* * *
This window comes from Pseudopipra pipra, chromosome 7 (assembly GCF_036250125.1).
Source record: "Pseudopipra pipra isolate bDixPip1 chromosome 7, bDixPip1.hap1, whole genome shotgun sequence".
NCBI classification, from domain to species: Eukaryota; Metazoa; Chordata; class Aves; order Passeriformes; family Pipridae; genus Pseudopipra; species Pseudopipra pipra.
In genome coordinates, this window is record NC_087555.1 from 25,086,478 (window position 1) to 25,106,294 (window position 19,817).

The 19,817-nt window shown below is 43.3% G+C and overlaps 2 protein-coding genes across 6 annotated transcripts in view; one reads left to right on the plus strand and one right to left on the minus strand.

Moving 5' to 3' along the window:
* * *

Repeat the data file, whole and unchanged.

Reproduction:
This window comes from Pseudopipra pipra, chromosome 7 (assembly GCF_036250125.1).
Source record: "Pseudopipra pipra isolate bDixPip1 chromosome 7, bDixPip1.hap1, whole genome shotgun sequence".
NCBI classification, from domain to species: Eukaryota; Metazoa; Chordata; class Aves; order Passeriformes; family Pipridae; genus Pseudopipra; species Pseudopipra pipra.
In genome coordinates, this window is record NC_087555.1 from 25,086,478 (window position 1) to 25,106,294 (window position 19,817).

The 19,817-nt window shown below is 43.3% G+C and overlaps 2 protein-coding genes across 6 annotated transcripts in view; one reads left to right on the plus strand and one right to left on the minus strand.

Moving 5' to 3' along the window: